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Could Carbon Fiber Be the Superhero of Building Materials?

Could Carbon Fiber Be the Superhero of Building Materials?

DEC 13 2017


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Steel and steel frame remain kings in construction. But innovations in composite materials and robotic-fabrication techniques could mean a new despot will soon unseat them. And if research occurring at Autodesk BUILD (Building, Innovation, Learning, and Design) Space in Boston is any indication, it could be just as transformative.

- One of the most promising composites for the future of building is carbon fiber. A polymer comprising long, thin strands of carbon atoms bound together in a crystalline formation—each strand thinner than a human hair—it’s lighter than steel, five times stronger, and twice as stiff. As such, it’s particularly popular among manufacturers, who twist its strands together like yarn that can be woven into fabric or molded into permanent shapes. This process is used for everything from bike frames, fishing poles, and aircraft wings to race-car bodies, golf-club shafts, and sailboat masts.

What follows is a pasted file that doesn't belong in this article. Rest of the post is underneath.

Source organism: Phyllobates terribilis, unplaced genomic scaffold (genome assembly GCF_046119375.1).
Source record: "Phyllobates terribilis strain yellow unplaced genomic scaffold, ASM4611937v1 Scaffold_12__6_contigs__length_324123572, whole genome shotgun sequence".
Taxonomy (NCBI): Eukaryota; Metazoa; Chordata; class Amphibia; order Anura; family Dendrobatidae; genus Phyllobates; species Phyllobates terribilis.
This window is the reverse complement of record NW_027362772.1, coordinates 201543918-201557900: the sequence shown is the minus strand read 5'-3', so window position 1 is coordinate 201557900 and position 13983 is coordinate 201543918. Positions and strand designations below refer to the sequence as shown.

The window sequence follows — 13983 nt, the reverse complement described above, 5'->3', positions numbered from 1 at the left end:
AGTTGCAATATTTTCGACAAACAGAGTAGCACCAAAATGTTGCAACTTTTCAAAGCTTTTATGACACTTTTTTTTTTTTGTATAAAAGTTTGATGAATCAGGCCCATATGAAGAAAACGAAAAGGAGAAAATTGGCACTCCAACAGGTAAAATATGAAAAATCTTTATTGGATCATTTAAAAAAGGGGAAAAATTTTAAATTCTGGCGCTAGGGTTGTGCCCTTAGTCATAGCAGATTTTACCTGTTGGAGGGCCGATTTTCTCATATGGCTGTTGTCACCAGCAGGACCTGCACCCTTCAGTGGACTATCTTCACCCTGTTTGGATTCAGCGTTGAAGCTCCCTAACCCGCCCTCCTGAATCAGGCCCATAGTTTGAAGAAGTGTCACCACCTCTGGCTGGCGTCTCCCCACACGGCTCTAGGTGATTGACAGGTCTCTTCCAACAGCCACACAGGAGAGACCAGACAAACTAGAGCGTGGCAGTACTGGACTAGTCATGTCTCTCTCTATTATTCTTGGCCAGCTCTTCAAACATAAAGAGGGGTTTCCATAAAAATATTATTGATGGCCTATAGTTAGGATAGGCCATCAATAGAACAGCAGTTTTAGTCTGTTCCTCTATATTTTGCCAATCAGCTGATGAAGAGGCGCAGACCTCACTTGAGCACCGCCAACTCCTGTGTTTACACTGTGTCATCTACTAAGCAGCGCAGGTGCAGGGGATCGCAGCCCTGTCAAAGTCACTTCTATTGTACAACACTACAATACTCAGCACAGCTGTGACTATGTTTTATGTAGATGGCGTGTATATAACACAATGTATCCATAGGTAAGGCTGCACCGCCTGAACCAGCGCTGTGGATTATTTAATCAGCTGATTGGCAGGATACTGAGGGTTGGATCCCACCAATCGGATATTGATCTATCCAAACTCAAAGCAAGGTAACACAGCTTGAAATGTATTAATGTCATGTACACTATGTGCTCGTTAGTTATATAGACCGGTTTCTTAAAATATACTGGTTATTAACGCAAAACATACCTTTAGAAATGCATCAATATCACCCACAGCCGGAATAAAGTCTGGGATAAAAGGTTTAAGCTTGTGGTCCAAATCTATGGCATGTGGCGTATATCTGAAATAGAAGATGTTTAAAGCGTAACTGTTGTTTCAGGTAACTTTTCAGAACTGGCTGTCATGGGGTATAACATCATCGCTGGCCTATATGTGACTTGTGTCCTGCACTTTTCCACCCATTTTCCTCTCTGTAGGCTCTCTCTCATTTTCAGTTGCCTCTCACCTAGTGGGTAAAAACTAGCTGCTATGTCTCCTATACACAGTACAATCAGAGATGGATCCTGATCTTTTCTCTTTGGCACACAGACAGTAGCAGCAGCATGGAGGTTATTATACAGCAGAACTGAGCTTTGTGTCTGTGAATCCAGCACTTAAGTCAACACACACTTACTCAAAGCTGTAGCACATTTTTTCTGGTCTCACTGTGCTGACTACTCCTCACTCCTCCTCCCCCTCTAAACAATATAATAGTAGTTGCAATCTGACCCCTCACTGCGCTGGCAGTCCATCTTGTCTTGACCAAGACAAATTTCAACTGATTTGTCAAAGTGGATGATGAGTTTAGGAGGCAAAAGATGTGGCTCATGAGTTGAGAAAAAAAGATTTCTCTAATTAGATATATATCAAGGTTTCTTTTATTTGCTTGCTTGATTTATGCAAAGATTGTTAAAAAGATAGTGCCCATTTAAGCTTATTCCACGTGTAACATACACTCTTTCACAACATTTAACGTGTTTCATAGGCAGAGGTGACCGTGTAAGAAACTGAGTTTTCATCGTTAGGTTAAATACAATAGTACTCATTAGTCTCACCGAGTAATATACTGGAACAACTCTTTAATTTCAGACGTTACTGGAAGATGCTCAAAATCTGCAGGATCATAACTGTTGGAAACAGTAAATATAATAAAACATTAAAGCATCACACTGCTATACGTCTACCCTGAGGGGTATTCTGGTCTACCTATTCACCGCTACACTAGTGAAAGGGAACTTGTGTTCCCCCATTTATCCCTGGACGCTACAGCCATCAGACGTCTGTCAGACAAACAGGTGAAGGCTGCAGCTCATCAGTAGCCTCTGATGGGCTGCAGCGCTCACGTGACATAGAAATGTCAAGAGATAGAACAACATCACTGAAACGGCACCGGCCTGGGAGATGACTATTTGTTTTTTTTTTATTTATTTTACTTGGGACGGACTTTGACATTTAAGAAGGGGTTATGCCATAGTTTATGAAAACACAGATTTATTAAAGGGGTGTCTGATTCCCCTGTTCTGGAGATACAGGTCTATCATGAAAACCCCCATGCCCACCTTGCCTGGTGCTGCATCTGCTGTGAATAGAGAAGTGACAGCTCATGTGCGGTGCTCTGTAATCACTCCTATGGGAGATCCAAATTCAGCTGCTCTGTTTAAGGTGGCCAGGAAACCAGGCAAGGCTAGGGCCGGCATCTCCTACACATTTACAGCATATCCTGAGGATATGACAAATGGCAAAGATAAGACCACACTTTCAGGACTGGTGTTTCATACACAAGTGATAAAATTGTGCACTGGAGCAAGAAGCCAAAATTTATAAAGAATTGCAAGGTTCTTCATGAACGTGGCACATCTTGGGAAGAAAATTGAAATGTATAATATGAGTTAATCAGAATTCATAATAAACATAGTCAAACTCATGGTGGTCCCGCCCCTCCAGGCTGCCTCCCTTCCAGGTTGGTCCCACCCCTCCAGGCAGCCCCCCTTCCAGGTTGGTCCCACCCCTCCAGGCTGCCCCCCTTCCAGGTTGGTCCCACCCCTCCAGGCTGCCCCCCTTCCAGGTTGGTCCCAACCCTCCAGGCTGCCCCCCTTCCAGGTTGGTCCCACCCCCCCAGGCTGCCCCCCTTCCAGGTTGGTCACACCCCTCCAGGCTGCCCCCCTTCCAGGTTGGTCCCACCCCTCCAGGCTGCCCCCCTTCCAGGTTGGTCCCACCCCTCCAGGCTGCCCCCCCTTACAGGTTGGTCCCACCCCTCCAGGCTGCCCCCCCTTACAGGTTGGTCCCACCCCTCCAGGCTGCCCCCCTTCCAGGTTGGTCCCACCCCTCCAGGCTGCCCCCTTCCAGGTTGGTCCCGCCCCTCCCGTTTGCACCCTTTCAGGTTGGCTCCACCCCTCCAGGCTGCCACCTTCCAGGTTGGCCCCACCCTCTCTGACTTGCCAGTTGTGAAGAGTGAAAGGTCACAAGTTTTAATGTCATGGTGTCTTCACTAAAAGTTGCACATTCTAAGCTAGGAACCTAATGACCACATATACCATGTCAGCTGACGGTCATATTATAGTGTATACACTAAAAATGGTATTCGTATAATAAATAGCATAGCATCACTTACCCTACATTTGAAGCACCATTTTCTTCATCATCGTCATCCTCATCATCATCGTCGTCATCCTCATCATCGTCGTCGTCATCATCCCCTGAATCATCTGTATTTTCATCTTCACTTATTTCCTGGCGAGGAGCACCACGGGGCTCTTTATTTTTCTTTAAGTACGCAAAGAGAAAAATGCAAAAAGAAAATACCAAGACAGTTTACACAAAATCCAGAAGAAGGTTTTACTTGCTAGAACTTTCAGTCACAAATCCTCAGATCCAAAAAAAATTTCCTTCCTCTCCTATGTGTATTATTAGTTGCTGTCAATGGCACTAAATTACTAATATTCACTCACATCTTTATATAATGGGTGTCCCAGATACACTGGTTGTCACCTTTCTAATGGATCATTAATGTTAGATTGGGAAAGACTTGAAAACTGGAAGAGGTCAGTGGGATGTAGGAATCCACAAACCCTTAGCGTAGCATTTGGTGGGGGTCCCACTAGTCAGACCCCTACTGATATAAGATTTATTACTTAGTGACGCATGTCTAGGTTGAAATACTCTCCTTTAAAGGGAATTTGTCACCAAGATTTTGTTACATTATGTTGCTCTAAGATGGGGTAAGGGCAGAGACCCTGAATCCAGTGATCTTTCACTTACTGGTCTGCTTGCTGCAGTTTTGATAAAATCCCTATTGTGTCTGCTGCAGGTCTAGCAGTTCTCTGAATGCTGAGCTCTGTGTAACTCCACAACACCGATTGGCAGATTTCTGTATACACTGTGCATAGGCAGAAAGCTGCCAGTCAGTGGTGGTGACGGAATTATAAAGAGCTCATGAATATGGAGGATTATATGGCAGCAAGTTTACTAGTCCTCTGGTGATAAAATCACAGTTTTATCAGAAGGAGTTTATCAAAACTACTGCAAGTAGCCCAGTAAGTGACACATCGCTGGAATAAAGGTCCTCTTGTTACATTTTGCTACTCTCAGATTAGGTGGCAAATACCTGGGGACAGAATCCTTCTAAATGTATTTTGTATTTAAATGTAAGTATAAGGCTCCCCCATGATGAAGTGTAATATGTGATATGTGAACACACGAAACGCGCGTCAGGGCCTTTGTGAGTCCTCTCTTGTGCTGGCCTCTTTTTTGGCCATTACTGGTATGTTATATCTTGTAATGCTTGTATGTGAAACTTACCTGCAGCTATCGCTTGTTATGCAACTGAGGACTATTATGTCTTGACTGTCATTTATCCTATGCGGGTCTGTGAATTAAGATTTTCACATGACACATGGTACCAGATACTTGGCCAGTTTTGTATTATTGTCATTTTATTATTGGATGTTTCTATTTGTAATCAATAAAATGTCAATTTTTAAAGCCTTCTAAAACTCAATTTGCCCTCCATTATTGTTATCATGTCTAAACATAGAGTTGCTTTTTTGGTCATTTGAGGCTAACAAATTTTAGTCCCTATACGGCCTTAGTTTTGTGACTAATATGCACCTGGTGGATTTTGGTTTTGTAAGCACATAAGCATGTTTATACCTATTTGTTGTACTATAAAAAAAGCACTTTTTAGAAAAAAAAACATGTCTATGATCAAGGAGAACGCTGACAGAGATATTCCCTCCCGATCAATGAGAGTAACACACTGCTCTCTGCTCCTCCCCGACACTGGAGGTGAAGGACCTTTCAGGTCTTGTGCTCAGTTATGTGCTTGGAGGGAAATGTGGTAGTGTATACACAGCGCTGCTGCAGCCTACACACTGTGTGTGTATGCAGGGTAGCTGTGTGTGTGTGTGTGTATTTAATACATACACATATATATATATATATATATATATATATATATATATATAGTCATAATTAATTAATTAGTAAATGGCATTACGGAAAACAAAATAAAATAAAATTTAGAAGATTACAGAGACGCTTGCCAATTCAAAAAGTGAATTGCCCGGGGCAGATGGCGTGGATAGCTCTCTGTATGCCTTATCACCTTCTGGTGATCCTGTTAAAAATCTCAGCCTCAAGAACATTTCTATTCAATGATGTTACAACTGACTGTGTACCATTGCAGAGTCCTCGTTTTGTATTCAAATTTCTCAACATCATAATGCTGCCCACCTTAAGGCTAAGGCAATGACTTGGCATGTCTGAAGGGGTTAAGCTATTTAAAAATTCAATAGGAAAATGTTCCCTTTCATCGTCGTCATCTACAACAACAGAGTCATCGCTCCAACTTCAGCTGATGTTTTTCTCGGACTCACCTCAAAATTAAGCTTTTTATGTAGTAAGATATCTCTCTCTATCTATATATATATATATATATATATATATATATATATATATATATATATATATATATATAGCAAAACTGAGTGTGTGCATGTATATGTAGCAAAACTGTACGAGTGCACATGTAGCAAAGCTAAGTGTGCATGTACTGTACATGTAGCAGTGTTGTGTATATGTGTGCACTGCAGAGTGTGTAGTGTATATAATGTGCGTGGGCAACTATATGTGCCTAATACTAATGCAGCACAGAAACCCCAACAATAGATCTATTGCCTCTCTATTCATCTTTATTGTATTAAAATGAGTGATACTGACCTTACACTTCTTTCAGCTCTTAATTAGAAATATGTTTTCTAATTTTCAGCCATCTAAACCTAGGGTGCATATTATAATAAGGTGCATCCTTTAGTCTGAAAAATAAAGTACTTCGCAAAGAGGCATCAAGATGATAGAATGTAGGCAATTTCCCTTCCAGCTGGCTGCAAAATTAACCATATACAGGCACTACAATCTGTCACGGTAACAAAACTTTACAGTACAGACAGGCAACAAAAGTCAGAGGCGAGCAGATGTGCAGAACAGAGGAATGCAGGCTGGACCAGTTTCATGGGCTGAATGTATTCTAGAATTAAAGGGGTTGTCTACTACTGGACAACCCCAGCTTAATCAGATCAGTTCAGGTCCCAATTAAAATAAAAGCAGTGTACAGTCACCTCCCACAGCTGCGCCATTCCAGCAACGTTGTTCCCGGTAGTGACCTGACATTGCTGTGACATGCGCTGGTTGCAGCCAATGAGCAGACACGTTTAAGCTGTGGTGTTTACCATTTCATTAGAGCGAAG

- “Carbon fiber and other composite materials are highly performative, meaning they have a very small weight but can take enormous loads,” says architect and recent BUILD Space resident Simon Kim, principal at Ibañez Kim, an architecture and design firm in Cambridge, Massachusetts. Because carbon fiber has such unique properties, Kim and others believe it makes an ideal building material. “Composites represent a very interesting opportunity for rapid fabrication and customization,” says Kim, adding that it would take just weeks to build the enclosure for a small house out of carbon fiber, versus months with conventional materials.

- “Composite structures can be erected rather quickly and do not require much in terms of specialized labor and work flows—from general contractors and subcontractors, to material supplies, for example. We can therefore go faster, the delivery chain is shorter, the amount of material is reduced, and it’s less expensive.” Thanks to its flexibility and light weight, carbon fiber can be easily moved. “Modules can be picked up, taken elsewhere, and chained together to produce larger assemblies as needed,” he says. “That makes composite structures far more flexible than traditional buildings, where there’s an assumption of permanence that is not always a good thing.”


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